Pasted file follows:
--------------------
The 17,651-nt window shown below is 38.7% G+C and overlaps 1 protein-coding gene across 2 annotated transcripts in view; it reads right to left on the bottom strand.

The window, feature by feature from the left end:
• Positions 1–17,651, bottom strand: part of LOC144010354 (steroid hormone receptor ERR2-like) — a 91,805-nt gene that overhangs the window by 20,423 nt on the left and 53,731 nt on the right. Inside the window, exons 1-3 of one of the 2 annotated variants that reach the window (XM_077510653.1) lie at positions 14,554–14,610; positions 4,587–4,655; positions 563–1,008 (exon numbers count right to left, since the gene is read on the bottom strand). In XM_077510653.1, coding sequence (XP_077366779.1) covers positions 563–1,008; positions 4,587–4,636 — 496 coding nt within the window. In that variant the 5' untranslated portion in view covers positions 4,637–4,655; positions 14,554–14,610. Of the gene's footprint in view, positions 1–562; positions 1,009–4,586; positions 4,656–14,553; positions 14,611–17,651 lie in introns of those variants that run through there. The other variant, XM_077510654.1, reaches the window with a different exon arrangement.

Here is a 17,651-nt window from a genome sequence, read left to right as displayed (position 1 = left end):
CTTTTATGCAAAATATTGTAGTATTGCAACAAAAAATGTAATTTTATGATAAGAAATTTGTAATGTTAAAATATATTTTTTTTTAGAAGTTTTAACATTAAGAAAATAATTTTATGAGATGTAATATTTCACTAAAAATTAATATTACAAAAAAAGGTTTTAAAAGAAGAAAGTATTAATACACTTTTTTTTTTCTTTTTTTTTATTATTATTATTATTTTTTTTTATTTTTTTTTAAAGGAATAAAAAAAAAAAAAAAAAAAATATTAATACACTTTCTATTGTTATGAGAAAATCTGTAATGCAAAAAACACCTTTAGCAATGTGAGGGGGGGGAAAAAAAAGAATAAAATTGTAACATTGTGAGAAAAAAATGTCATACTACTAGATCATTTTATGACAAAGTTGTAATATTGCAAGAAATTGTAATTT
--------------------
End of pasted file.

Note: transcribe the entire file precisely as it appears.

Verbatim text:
The 17,651-nt window shown below is 38.7% G+C and overlaps 1 protein-coding gene across 2 annotated transcripts in view; it reads right to left on the bottom strand.

The window, feature by feature from the left end:
• Positions 1–17,651, bottom strand: part of LOC144010354 (steroid hormone receptor ERR2-like) — a 91,805-nt gene that overhangs the window by 20,423 nt on the left and 53,731 nt on the right. Inside the window, exons 1-3 of one of the 2 annotated variants that reach the window (XM_077510653.1) lie at positions 14,554–14,610; positions 4,587–4,655; positions 563–1,008 (exon numbers count right to left, since the gene is read on the bottom strand). In XM_077510653.1, coding sequence (XP_077366779.1) covers positions 563–1,008; positions 4,587–4,636 — 496 coding nt within the window. In that variant the 5' untranslated portion in view covers positions 4,637–4,655; positions 14,554–14,610. Of the gene's footprint in view, positions 1–562; positions 1,009–4,586; positions 4,656–14,553; positions 14,611–17,651 lie in introns of those variants that run through there. The other variant, XM_077510654.1, reaches the window with a different exon arrangement.

Here is a 17,651-nt window from a genome sequence, read left to right as displayed (position 1 = left end):
CTTTTATGCAAAATATTGTAGTATTGCAACAAAAAATGTAATTTTATGATAAGAAATTTGTAATGTTAAAATATATTTTTTTTTAGAAGTTTTAACATTAAGAAAATAATTTTATGAGATGTAATATTTCACTAAAAATTAATATTACAAAAAAAGGTTTTAAAAGAAGAAAGTATTAATACACTTTTTTTTTTCTTTTTTTTTATTATTATTATTATTTTTTTTTATTTTTTTTTAAAGGAATAAAAAAAAAAAAAAAAAAAATATTAATACACTTTCTATTGTTATGAGAAAATCTGTAATGCAAAAAACACCTTTAGCAATGTGAGGGGGGGGAAAAAAAAGAATAAAATTGTAACATTGTGAGAAAAAAATGTCATACTACTAGATCATTTTATGACAAAGTTGTAATATTGCAAGAAATTGTAATTT